Since you first began researching your birth preferences and writing your birth plan, you may have imagined breastfeeding your baby. Now breastfeeding may be out of the question, but baby still needs to eat. When breastfeeding isn’t possible for you or your baby, alternative food sources like milk banks or formula are the ideal substitute.
Since the World Health Organization (WHO) began its breastfeeding campaigns around the world, Baby-Friendly Hospitals (BFHs) have worked hard to help women begin breastfeeding their newborn right after birth. The result is that 79% of newborns start off with breastmilk, which is great.
But what about the other 21%? Often in BFHs, alternative food sources like formula are not promoted unless using formula is medically necessary. Because health professionals strive to start babies on the breast, sometimes information about formula can be hard for new mothers to get.
We’ve all heard that breast is best. Because of the breastfeeding focus, mothers who want or need to use alternative food sources can feel guilty or pressured.
But many babies have grown up healthy and happy by using alternative food sources. Therefore, deciding how to nourish your baby is a personal choice each mother needs to make.
“Alternative food sources” means using either breastmilk from a Human Milk Bank or infant formula.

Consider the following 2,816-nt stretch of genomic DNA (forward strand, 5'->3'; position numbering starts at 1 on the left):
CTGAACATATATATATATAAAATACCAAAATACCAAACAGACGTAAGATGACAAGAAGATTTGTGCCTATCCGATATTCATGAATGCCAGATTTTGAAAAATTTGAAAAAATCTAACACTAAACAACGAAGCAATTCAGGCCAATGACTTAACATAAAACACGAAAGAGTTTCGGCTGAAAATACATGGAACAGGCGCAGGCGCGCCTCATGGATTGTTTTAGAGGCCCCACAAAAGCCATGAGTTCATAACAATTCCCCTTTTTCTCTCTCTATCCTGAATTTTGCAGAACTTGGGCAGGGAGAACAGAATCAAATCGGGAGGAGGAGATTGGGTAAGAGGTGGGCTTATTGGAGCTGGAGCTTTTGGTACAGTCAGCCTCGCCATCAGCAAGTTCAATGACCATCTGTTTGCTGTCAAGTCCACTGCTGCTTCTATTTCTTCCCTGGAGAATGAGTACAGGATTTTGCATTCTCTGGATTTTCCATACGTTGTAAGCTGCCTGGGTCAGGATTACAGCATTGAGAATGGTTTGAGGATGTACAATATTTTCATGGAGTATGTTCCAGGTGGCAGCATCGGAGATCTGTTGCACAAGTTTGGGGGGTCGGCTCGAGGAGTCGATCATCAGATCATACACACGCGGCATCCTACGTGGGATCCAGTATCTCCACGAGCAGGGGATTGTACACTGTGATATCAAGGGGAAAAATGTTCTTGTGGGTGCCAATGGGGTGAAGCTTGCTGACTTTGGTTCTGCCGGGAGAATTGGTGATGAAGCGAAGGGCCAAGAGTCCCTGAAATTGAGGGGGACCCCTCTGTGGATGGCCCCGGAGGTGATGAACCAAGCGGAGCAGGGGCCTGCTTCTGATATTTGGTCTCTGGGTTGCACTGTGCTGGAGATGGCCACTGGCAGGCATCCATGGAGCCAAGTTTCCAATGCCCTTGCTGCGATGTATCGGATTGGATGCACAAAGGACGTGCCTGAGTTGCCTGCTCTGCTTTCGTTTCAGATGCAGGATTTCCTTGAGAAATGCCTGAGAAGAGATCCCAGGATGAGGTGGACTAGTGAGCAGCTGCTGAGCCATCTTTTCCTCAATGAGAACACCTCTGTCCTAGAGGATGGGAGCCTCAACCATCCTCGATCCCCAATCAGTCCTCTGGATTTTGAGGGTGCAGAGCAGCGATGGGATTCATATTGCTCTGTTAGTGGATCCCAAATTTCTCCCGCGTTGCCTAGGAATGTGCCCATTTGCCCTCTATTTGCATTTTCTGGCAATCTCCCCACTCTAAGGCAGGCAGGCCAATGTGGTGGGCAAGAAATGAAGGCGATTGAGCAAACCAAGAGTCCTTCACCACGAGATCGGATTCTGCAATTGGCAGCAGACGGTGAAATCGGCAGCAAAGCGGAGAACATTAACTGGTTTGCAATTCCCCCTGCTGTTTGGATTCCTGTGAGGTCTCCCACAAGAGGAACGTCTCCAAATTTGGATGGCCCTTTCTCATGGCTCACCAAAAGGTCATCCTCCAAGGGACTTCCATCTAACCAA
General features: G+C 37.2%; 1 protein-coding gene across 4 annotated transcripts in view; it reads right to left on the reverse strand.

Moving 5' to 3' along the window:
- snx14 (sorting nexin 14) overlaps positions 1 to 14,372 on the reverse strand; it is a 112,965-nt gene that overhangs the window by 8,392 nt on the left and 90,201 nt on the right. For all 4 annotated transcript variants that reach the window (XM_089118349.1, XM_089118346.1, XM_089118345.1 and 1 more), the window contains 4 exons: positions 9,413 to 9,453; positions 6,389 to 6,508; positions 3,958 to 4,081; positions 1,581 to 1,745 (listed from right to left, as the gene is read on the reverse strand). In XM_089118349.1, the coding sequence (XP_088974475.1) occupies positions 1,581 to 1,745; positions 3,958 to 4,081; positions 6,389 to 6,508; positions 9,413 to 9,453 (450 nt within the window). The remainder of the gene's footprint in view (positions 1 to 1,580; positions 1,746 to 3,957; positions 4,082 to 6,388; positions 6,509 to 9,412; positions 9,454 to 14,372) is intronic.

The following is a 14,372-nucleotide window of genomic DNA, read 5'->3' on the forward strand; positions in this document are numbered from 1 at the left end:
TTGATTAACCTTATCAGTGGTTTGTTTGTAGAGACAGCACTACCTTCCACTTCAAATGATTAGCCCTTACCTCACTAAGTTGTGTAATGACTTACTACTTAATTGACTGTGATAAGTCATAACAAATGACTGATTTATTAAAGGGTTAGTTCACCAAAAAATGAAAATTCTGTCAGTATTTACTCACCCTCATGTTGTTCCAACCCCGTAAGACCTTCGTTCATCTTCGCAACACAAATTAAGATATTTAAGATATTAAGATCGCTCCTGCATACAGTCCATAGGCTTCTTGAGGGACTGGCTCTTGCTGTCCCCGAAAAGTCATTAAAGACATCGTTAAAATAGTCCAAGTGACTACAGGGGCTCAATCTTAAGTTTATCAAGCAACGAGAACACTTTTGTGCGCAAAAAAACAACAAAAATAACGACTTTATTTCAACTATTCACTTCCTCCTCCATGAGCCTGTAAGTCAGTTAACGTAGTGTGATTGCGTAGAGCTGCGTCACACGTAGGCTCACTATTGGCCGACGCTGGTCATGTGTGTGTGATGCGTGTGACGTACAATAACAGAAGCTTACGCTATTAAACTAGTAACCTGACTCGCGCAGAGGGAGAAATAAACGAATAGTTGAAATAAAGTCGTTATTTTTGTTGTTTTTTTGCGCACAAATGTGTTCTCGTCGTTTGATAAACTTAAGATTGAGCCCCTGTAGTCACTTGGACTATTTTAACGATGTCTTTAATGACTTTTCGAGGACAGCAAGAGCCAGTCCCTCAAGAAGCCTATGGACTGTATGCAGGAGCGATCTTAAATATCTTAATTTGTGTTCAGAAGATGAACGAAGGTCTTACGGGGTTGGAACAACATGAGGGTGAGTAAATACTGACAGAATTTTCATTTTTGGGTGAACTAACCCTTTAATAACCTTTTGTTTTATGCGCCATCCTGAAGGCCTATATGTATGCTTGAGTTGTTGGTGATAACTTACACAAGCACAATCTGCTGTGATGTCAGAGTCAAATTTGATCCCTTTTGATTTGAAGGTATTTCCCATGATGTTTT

Wet-nursing — breastfeeding another person’s child — has a long history in helping children survive when mom cannot breastfeed. Today’s modern equivalent of a wet-nurse is either informal sharing or the Human Milk Bank.
Human Milk Banks collect, combine, and pasteurize breastmilk from donor mothers, then sell it to parents or caregivers who cannot breastfeed their baby but still want the advantages of breast milk.
Milk banks adhere to strict standards for screening and purity. Buying milk from a bank means you can trust that the donating mother has been screened. And that her milk contributing to the donor pool has been tested multiple times to be sure it has no impurities or viruses, including Zika.
While the pro side of using banked milk is that your baby is getting breastmilk, the con side is that it can be pricey. If your budget can handle this extra cost and you feel comfortable using another mother’s milk, milk banks are the ideal answer.
Infant formula companies often market heavily to hospitals, especially those that are not Baby-Friendly. So you can choose to use formula from the samples you may get in the hospital or you can use one of the organic versions now on the market.
When breastfeeding isn’t medically possible, your baby can still grow healthy and happy using either donated breastmilk or formula.
Gazing into the eyes of your baby sucking away on their bottle, growing happy and strong under your care is a font of love, no matter which feeding option you choose.
To learn more about breastfeeding tips, download our free Birth Plan eBook now. After three years of research, collaboration with more than 100 childbirth experts and resource centers from Healthy Child Healthy World to the American Association of Neonatal Nurses, the Best Ever Baby Birth Plan Guide is available for a free download.
This new resource for pregnant families is a compilation of top tips and advice from more than 20 nationally-recognized experts in the field including renowned pediatrician, Dr. Alan Greene and GraceFull Birthing founder, midwife Elizabeth Bachner. These trusted experts offer thoughtful guidance for whatever type of birthing experience parents want, in whichever setting they choose.
Published: February 25, 2017 | Reviewed by: The Best Ever Baby Expert Team | Last reviewed: February, 2017